31 Oct Great Art Blog October 2015- Derwent XL Charcoal and Graphite
Posted at 08:41h in Great Art Blog
Hi and welcome to this month’s Great Art Blog! This month I’ve been experimenting with two ranges by Derwent: XL Charcoal and XL Graphite.
These are innovative products which are well worth trying as they are very versatile and exciting to experiment with…the easiest way of spotting the difference between the two is that charcoal always has a grainy matt texture, whereas graphite has a slight sheen. You can see this in work produced and also in the blocks themselves.
As you can see from the picture above, both ranges come in particularly practical and durable tins; great for keeping the materials in which is important with a relatively delicate material. Both come in sets of 6.
The Graphite tin comes with a useful range of colours shown above from left; Olive Green, Dark Prussian Blue, Raw Umber, Burnt Umber, Soft Graphite and Very Soft Graphite. The blocks are really chunky, but can create surprisingly delicate lines and marks as well as bold, wide ones.
The Charcoal set also includes six chunky blocks; Black, Sepia, Mars Violet, Sanguine, Ochre and White., and similarly they are wonderful at making broad expressive marks, but can also make more controlled delicate lines.
XL Graphite are made by:
…Combining pure Graphite powder with clay which acts as a binder to hold the fine particles together. The Very Soft Graphite pictured on the right has a higher proportion of Graphite to clay which produces a richer darker mark and a softer, crumblier consistency, compared with the Soft Graphite which is the next from right hand side in the photo. The remaining 4 colours are produced by combining graphite powder with powdered pigment and again some clay as a binder. All the XL Graphite blocks are manufactured using both heat and pressure to produce a more durable chunky block.
XL Charcoal are made by:
…Combining Charcoal and clay and treating them with both heat and pressure, as with the XL Graphite to make a compressed charcoal block, which is much more durable than a traditional charcoal stick. The black in this set is simply charcoal and clay, and the sepia, violet, sanguine and ochre are produced using a delicate mix of charcoal and powdered pigment to produce the range of subtle colours. The white block is essentially a compressed white pastel block and contains no charcoal to produce a clean fresh white mark, but the texture matches the charcoal beautifully so compliments the darker shades, and can be mixed with them by blending.
Just a quick note about the history of charcoal…
Charcoal dates back thousands of years and is used for multiple applications as well as an artist’s medium. Modern day artist’s charcoal is largely made from Willow sticks or (Grape) Vine sticks. These are burned to produce a brittle medium which is very delicate but makes rich grainy black marks.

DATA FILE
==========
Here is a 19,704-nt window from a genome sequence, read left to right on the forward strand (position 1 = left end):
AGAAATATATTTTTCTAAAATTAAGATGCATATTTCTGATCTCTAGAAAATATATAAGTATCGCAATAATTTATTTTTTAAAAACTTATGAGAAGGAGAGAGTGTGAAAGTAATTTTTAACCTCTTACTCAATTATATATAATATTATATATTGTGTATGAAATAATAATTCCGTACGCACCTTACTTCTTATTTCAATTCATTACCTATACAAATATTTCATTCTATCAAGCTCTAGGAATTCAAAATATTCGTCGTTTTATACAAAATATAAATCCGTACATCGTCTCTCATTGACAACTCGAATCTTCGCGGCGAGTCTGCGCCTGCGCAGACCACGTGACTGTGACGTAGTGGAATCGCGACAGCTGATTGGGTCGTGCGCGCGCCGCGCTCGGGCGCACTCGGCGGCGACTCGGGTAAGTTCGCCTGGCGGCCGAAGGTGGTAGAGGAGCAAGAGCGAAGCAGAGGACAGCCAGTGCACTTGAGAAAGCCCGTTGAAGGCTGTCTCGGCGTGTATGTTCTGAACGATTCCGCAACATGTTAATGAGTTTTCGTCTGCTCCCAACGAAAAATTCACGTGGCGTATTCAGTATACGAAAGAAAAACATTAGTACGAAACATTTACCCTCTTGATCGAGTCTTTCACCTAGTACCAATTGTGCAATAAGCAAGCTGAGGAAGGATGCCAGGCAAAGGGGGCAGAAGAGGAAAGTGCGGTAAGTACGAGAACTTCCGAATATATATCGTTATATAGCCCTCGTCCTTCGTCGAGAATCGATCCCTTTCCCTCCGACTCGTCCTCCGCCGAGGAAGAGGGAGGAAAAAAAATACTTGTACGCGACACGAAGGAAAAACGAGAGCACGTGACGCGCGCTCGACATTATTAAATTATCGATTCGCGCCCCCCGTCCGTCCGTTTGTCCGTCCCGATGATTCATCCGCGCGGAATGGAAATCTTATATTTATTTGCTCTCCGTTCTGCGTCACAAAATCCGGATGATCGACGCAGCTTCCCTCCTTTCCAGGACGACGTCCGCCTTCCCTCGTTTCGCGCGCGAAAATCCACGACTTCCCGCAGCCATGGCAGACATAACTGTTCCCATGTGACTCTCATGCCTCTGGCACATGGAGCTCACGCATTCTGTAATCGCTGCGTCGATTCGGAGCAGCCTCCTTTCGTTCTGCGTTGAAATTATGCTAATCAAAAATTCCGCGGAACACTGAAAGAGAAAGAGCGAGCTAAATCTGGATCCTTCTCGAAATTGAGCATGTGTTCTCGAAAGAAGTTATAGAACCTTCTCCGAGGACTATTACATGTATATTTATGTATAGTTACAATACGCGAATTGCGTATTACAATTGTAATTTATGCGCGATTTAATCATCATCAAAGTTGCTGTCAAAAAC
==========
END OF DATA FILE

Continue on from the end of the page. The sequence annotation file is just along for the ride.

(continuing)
Diverse cultures from around the World have used and continue to use charcoal as a medium for creating Art, for camouflaging themselves and as part of ceremonial rites of passage.
One of the most beautiful examples is from the ‘Dappled Horses’ of Pech-Merle in France, which were painted with charcoal and ochre on the limestone cave wall in around 25000 BC. Ochres are natural earth pigments which produce the familiar yellow ochre colour, but also earth reds, browns and purples.
*For more about the history and development of Graphite, please look at the September Blog about artist’s pencils.
For working with both XL Charcoal and Graphite, papers with a bit of ‘tooth’ are definitely a good idea-in other words papers with a slightly textured surface that will hold on to the tiny particles of charcoal or graphite. The picture above shows some of the papers I enjoy using for these materials:- Canson Mi-Teintes Touch paper which comes in a wonderful range of colours and has a velvety texture perfect for both charcoal and pastel work, PaintOn Multi-Techniques paper in Natural which is a fantastic all-rounder and great when you want to add mixed media, and Pastelmat, which again is a beautiful purpose-made paper in great base colours.
**GreatArt Packing papers!
When you order from GreatArt, all the art materials come carefully wrapped and packaged in paper. It is a kind of ‘sugar’ paper and comes in a range of colours….bit random as to what you get around your materials, but well-worth saving the ones you like! A light iron sorts out any creases and you are ready to go…
You can see from the middle picture that I’ve managed to save quite a range of packing paper colours…
The paper is large and free, and perfect for very expressive mark making, for trying materials out and for working drawings…it’s also nice to be able to recycle and reuse the paper, rather than see it just go to waste.
You might also have noticed that I usually work with some ‘rough’ paper under my work so that I can test things out and also collect stray paint/ dust etc…and the packing papers that you don’t like so much colour wise are perfect for this!
The picture above shows some experimental mark-making on saved wrapping paper…It works beautifully, but is limited by the fact that you cannot build up so many layers as you can on a high quality paper like Mi-teintes as it won’t hold on to the sheer quantity of particles….still it is perfect for practising on!
As usual it’s a great idea to start with some exploration of different ways of working on a range of papers-
I began with the XL Charcoal, in this case the black charcoal, which is excellent for rich black textured marks with a lovely grainy feel. It’s possible to produce thin and thick marks by changing how you hold and use the XL block. Using the block on a flat edge makes a wide solid mark, whereas working with a corner or edge will produce a range of fine lines.
You can also try some other useful tools which are made especially to work with Derwent XL:
The Groove Cube is a plastic cube which allows you to create multiple lines in one pass by creating grooves in the charcoal or graphite block. To make the grooves you simply run the block along the ridges on whichever side of the cube you fancy…You can rotate your blocks to have some plain and some grooved sides…the grooves wear away after a little use so you do get back to a flat surface fairly quickly. The Groove Cubes are fun to try and a good way of making large patches of hatching and cross hatching.